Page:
The Court agrees with the reasoning of these cases, and thus rejects Defendants' theory of complete preemption by federal common law. Fundamentally, the Court cannot reconcile well-established precedent establishing that even statutory complete preemption is a "special and small" category that the Supreme Court has found limited to a total universe of three federal laws in American history with Defendants' claim that the Court must find complete preemption here based on the much more malleable concept of federal common law. See City of Oakland, 960 F.3d at 579-580 (listing the three statutes identified by the Supreme Court as meeting the complete preemption criteria). This is especially true because, as Defendants acknowledge, even the Clean Water Act does not completely preempt the type of state law claims brought by Plaintiff here. See County of San Mateo v. Chevron Corp., 294 F.Supp.3d 934, 938 (N.D. Cal. 2018) (noting that the Clean Air Act and Clean Water Act "contain savings clauses that preserve state causes of action and suggest that Congress did not intend the federal causes of action under those statutes 'to be exclusive.'"); see also Dkt. No. 99 (hearing transcript) at 20 (agreement by defense counsel that "the Clean Water Act does not completely preempt the claims at issue here"). The Ninth Circuit has recently confirmed in City of Oakland that it is not enough for the state law claim to "implicate[] a variety of 'federal interests," including energy policy, national security, and foreign policy." 960 F.3d at 580-581. Instead, in that case, as here, "evaluation of the [plaintiff] Cities' claim that the [defendant] Energy Companies' activities amount to a public nuisance would require factual determinations, and a state-law claim that is 'fact-bound and situation-specific' is not the type of claim for which federal jurisdiction lies," requiring remand. Id. For all of these reasons, the Court accordingly finds Defendants' creative argument to be inconsistent with the well-pleaded complaint rule and longstanding controlling authority.

In support of their argument for removability based on federal common law, Defendants rely—almost exclusively—on New SD, Inc. v. Rockwell Intern. Corp., 79 F.3d 953 (9th Cir. 1996). New SD involved a breach of contract dispute related to the design, fabrication, and delivery of components for a space-based ballistic missile system. Id. at 954. The plaintiff filed the case in state court; the defendants removed; the district court denied a remand motion; and the plaintiff took an interlocutory appeal. Id.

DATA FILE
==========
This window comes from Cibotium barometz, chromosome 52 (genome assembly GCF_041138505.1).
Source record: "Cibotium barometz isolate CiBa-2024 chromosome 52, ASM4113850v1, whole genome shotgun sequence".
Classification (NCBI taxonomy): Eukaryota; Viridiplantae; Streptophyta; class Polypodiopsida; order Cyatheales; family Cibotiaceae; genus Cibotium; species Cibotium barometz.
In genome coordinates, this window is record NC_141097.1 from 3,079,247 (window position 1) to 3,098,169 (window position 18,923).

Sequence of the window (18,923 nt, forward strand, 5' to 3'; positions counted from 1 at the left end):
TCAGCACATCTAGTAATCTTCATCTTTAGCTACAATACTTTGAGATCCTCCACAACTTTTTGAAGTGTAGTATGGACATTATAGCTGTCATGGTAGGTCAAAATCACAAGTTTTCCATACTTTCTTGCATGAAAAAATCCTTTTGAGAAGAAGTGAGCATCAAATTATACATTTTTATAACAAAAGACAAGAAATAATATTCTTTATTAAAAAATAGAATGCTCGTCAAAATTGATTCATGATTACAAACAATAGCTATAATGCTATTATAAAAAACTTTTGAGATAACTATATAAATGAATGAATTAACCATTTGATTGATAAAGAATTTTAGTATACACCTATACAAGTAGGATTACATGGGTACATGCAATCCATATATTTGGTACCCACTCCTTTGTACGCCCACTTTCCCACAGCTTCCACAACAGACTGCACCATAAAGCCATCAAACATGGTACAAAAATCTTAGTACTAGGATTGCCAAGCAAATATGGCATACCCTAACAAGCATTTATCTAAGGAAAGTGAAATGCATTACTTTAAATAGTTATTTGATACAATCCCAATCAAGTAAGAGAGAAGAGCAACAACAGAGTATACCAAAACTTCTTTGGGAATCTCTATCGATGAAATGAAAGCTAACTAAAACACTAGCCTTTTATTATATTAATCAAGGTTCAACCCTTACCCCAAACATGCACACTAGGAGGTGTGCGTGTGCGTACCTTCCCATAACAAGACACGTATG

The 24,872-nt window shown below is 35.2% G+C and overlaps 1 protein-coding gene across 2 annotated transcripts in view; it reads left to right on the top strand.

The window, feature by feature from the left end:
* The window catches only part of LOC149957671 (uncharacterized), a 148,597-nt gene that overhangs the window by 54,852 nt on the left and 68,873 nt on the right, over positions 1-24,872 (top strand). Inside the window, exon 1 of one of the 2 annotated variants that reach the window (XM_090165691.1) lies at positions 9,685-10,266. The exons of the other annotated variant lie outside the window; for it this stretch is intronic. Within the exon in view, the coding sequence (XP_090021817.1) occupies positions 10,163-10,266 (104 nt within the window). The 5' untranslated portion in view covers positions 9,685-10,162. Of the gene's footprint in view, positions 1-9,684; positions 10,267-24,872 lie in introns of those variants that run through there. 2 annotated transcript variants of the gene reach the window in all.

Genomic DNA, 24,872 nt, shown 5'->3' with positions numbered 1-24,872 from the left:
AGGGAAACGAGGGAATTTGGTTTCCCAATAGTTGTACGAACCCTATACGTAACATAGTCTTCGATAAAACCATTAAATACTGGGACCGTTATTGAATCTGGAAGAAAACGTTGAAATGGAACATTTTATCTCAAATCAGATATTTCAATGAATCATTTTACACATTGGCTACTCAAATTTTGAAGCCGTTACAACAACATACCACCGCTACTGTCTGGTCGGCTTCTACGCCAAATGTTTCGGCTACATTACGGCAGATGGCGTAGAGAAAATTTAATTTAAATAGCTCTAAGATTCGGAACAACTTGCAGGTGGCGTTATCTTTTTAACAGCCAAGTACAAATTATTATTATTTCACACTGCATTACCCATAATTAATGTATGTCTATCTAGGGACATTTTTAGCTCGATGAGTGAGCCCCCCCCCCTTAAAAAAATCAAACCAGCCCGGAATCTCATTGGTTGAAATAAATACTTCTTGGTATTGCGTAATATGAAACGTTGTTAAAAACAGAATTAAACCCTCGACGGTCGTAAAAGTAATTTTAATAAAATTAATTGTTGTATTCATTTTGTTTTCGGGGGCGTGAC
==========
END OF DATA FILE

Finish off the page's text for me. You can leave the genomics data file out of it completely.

Notably, the New SD court found that the plaintiff made "a number of forceful arguments" in favor of remand, but found itself bound by the court's earlier decision in American Pipe & Steel Corp. v. Firestone Tire & Rubber Co., 292 F.2d 640 (9th Cir. 1961). See 79 F.3d at 954. The New SD court characterized American Pipe as standing for the principle that "the construction of subcontracts, let under prime contracts connected with the national security, should be regulated by a uniform federal law"—namely "federal common law." Id. at 955. It followed that American Pipe could not have been decided as it was "unless on government contract matters having to do with national security, state law is totally displaced by federal common law." Id. ("Where the federal interest requires that 'the rule must be uniform throughout the country,' as we said was the case in American Pipe, ... then the 'entire body of state law applicable to the area conflicts and is replaced by federal rules.'") (internal citations omitted).

The Court finds that New SD cannot reasonably be stretched to support Defendants' removability argument here. First, the national security contracting context in that case, including the direct reliance on American Pipe, simply bears no resemblance to the facts presented in this case, and it does not appear that New SD has been discussed in any of the myriad removal battles in cases involving state law nuisance claims based on pollution. See L'Garde, Inc. v. Raytheon Space and Airborne Systems, 805 F.Supp.2d 932, 942 (C.D. Cal. 2011) ("Since the dispute in New SD involved a prime contractor and a subcontractor on a government contract clearly implicating national security interests, the court found federal common law must replace state law in order to provide a uniform federal standard which would prevent the cost of national security from being 'increased in the process.' However, the Court finds that this case relied upon by Defendant concerns matters of national security that are simply not present here.") (internal citations omitted); see also Dkt. No. 99 (hearing transcript) at 12 (acknowledgment by defense counsel that New SD has not "been cited in any of these environmental cases of the sort that have been raised around the country, including in this circuit, for the premise that [Defendants are] stating"). The Court cannot draw a principle as broad as Defendants assert from a case so plainly bound to its context.